The target level varies among patients, though many do not realise it. They and their doctors often aim, at times obsessively, for an A1C level of seven. Yet that level is actually appropriate only for young, newly diagnosed people who have no other medical problems, Manson and others said.

Older patients with other chronic conditions, like atherosclerosis, should not aim for such a low level, the researchers added. Studies find no obvious benefit to them — no real reduction in the rate of complications like kidney, nerve or eye disease.

Perhaps more distressing, while higher levels of A1C are linked to an increased risk of heart disease, “what is not clear is whether a drug that reduces A1C will also improve cardiovascular risk,” said Montori. That was made abundantly clear in recent years when, at the insistence of the Food and Drug Administration, companies making some of the newer diabetes drugs began testing them to be certain they were not actually raising the chances of heart disease even as they lowered A1C in patients.

The results were a surprise. At identical A1C levels, some drugs lowered risk, some did not change it — and some actually increased the chances of heart disease. Older and much cheaper diabetes medications, like metformin, have not been subjected to such tests, although they do have long and well established safety records. But whether they actually prevent heart problems is unknown, Montori noted.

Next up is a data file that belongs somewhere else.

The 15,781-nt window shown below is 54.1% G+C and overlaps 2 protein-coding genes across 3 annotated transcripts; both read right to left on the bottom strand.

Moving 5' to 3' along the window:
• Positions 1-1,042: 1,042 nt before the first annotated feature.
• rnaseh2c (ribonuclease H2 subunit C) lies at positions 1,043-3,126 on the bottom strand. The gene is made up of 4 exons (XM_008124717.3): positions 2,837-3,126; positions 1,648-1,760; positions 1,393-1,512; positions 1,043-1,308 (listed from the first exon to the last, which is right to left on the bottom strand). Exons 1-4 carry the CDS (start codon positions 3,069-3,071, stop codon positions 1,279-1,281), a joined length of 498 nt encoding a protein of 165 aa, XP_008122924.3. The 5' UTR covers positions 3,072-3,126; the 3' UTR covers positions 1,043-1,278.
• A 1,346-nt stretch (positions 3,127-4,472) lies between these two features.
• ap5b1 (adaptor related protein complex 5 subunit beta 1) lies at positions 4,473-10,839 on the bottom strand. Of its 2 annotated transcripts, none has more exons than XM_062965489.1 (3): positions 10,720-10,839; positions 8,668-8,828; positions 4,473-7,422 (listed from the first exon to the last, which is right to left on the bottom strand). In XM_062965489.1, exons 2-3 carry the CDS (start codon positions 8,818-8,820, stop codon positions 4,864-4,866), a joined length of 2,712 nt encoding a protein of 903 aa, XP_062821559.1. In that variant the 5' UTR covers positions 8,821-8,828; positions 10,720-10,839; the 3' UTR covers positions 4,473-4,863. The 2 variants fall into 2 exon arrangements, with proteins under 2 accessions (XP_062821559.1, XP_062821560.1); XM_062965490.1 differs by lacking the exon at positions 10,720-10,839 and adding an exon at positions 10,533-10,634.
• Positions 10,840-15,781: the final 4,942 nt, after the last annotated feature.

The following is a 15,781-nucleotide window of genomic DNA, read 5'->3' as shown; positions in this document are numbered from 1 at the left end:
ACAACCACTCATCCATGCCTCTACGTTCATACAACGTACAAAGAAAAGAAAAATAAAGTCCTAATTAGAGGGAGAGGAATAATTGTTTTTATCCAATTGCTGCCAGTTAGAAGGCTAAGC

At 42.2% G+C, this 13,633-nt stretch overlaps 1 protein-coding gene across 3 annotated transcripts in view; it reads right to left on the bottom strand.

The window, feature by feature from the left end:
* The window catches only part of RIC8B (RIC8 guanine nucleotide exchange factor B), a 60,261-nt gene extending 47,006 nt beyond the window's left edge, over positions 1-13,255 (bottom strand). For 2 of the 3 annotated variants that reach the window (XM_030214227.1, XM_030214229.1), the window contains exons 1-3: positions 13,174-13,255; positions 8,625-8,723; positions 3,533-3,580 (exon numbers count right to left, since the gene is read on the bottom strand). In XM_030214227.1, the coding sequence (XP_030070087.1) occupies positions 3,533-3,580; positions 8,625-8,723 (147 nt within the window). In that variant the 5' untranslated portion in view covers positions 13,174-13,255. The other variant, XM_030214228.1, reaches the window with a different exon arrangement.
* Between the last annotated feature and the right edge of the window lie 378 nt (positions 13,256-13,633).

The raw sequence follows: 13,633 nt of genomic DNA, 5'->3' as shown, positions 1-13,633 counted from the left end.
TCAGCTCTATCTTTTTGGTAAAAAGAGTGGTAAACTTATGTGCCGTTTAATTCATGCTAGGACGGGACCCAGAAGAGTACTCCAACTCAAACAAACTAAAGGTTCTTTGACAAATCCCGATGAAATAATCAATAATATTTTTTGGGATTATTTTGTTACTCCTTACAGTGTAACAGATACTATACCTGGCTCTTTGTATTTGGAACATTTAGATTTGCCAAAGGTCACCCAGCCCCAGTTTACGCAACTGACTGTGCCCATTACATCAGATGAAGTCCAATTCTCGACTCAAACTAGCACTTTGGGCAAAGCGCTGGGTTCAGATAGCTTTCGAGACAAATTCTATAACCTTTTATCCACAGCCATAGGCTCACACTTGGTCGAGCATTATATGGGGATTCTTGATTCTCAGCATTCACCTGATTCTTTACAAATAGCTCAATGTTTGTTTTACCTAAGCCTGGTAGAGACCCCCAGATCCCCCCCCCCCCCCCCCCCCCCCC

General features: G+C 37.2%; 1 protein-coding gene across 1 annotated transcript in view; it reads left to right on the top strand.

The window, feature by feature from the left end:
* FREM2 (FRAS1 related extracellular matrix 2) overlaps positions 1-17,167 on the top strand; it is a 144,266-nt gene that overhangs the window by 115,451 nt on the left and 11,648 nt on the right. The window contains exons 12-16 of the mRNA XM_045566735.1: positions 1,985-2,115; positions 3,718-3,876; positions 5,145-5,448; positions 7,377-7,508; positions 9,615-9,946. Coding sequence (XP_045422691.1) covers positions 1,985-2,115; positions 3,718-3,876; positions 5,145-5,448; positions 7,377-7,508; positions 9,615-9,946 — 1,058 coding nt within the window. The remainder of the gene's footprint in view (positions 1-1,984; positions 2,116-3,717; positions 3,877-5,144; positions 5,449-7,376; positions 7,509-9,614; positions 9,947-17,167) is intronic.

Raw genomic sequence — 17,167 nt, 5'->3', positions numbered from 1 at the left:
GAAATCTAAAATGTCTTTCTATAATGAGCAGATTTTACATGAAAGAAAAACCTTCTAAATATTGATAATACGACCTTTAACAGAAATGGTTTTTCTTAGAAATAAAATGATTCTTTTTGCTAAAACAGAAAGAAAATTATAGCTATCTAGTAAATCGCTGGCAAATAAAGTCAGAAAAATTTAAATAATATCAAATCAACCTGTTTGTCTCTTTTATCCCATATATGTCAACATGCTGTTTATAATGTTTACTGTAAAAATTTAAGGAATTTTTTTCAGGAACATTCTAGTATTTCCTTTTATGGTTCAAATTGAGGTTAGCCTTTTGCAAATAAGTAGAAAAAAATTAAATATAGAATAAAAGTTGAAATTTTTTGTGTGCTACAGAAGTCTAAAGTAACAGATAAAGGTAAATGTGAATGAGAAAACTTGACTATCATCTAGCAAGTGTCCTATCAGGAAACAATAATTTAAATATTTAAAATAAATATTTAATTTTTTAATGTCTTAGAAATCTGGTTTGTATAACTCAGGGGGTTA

Greater risk

None of that has stopped doctors from urging patients to lower blood sugar at all costs. But many of their patients, particularly older ones, often take other medications, too. The more drugs they take to get to an A1C level of seven, the greater the risk of ensuing complications. And they run the risk that blood sugar levels will dip too low.

Vito Ciaccia, 64, of Old Saybrook, Connecticut, learned he had diabetes 30 years ago. He spent years chasing an A1C of seven, spurred on by doctors who focused single-mindedly on that number. “They were always upping the dosage of drugs, wanting to get to seven” he said. “One doctor was very adamant and very demanding. He told me if I didn’t do what he said, I would not be here much longer.” “I felt the treatment was just to pound drugs in and hope they work,” Ciaccia added.

But he rarely hit that A1C target, and the drugs caused uncomfortable side effects. While he was taking them, his blood sugar dipped up and down, often going so low that he experienced sweating, confusion and dizziness. Had his doctors realised how tenuous was the connection between lowering A1C and heart disease, the biggest threat to these patients, they might have been less insistent. And he might have been less worried.

“I have patients who flip out if their A1C level is above seven,” said Dr John Buse, an endocrinologist at the University of North Carolina at Chapel Hill. “Some are desperate to get it to six. I try to talk them down, but sometimes I fail.” “I don’t think there is evidence for such zealotry,” he added.

Ciaccia is now being cared for by Lipska. She tells him he’ll do fine with an A1C level higher than seven, and can avoid the low blood sugar episodes that were so distressing.

And it was OK to take one drug — insulin — which he preferred over a pile of diabetes drugs. Her approach, Lipska said, is to be straightforward with patients about the choices of treatment. “I tell them, this is what we know and this is what we don’t know,'” she said.